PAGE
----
We recently published the article “Why does agriculture deserve the attention in doesn’t have?” and had some great comments we couldn’t help but share with you from one of the community – Glenn (@Glenn_soilagro on Twitter).
The comments cover the topic of using agriculture as the basis for science, technology, engineering and maths (STEM) subjects in schools. It would effectively integrate agricultural experiences into mainstream education without changing learning outcomes, except to improve the awareness of the agricultural industry.
As an example, our article on using ag technology in education touches on similar points, whereby Salah Sukkarieh from the University of Sydney uses ag robotics to teach computer science and programming to high school students.
Encouragingly, Rabobank recently launched the TeacherFX programme, connecting teachers with farmers for a two-day professional development course, potentially delivering benefits suggested in this article.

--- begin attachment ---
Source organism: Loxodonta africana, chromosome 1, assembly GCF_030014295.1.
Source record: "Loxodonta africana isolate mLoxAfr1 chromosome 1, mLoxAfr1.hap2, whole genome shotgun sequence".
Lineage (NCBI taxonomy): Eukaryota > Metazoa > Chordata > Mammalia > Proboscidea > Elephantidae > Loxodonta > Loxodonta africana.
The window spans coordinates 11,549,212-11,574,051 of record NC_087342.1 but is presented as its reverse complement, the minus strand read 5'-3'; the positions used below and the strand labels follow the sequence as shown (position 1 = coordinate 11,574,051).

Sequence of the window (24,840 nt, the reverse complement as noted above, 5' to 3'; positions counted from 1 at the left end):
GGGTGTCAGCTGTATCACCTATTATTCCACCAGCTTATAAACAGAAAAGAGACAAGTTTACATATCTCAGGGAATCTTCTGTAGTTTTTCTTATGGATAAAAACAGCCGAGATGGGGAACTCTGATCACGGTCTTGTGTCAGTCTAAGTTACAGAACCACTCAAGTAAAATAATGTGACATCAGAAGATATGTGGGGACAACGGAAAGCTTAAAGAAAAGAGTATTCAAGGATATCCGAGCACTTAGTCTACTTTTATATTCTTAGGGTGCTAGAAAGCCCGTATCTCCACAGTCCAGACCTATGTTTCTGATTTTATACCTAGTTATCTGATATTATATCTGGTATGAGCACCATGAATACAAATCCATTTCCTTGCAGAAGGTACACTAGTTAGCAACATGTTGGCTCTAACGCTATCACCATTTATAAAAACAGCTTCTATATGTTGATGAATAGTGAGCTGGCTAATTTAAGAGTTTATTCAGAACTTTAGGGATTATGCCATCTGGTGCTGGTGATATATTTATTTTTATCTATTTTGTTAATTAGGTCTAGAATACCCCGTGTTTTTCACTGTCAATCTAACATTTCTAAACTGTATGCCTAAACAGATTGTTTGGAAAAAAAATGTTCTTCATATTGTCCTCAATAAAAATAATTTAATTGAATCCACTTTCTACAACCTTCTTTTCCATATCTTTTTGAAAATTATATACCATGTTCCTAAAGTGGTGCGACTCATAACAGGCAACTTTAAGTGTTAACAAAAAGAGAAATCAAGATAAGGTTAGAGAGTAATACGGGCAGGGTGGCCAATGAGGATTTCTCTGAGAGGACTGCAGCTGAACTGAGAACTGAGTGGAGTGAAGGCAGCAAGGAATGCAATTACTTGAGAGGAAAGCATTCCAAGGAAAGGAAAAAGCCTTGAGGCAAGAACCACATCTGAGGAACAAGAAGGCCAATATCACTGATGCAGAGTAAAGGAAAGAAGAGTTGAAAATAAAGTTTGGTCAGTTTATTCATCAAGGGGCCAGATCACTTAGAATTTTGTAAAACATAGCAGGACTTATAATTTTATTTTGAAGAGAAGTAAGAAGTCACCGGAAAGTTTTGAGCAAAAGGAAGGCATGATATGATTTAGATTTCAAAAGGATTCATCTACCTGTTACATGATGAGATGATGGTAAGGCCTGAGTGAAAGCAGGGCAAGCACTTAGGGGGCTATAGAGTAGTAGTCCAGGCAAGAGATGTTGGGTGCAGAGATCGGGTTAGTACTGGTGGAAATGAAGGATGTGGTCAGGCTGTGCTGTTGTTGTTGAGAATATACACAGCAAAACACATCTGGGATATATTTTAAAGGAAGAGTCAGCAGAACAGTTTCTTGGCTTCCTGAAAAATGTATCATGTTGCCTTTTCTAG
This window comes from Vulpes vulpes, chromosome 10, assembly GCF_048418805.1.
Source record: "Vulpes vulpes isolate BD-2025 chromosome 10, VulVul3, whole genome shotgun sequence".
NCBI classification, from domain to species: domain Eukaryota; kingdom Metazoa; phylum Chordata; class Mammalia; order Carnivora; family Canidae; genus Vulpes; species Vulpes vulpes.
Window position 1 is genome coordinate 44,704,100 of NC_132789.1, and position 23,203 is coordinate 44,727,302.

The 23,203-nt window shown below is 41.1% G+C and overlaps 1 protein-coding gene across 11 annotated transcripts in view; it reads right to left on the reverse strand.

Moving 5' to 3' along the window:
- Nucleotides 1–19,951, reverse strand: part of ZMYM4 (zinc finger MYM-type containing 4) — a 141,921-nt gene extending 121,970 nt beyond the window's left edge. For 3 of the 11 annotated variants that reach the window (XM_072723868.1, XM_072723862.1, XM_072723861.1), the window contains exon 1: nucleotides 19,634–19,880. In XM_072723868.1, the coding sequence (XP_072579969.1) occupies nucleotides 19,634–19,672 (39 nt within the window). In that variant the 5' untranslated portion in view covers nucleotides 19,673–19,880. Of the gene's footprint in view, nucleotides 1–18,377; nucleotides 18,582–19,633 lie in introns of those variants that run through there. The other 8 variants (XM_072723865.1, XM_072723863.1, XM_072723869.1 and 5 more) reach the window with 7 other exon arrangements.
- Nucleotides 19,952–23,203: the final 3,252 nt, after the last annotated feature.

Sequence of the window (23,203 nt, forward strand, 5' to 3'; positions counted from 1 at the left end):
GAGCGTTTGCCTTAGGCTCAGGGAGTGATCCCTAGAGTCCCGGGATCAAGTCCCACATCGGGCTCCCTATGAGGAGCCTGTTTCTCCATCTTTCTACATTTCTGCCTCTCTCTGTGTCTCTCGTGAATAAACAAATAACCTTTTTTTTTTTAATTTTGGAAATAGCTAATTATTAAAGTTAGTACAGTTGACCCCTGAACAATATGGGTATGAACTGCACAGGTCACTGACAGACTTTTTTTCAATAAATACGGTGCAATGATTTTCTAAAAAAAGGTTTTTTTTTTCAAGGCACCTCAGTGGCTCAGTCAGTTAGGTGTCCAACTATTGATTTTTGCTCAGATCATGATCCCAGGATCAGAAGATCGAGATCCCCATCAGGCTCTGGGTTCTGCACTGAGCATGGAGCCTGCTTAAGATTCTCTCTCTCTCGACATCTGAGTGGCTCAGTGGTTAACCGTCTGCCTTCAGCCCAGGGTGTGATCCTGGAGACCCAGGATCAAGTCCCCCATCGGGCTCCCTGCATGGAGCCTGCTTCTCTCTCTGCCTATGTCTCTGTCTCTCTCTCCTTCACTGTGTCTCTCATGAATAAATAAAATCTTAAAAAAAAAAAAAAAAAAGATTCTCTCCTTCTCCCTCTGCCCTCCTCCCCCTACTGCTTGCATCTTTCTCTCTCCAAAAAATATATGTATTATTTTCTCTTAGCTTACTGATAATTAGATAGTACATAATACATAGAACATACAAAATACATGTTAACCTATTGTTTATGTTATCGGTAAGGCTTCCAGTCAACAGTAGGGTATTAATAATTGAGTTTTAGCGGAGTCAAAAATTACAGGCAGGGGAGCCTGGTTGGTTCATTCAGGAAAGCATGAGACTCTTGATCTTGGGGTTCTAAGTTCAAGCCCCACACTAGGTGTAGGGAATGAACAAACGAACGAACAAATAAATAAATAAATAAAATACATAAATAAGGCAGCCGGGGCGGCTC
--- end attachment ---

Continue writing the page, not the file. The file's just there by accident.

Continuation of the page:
The background for the insightful contributions by Glenn stem from an ongoing consideration of incorporating agriculture into everyday courses.
“I first started thinking about this topic about 8 years ago when an acquaintance from the city had a year out of the classroom with a new baby and they were tasked to rewrite the mathematics curriculum for years 11 & 12. He wanted to use some “real world” examples so i started talking about some of the agronomic research i was doing at the time. After talking through some examples he wanted to know more and grabbed some paper to write notes. I was amazed that his knowledge of how maths could be used was so narrow. But at least he wanted to know more.”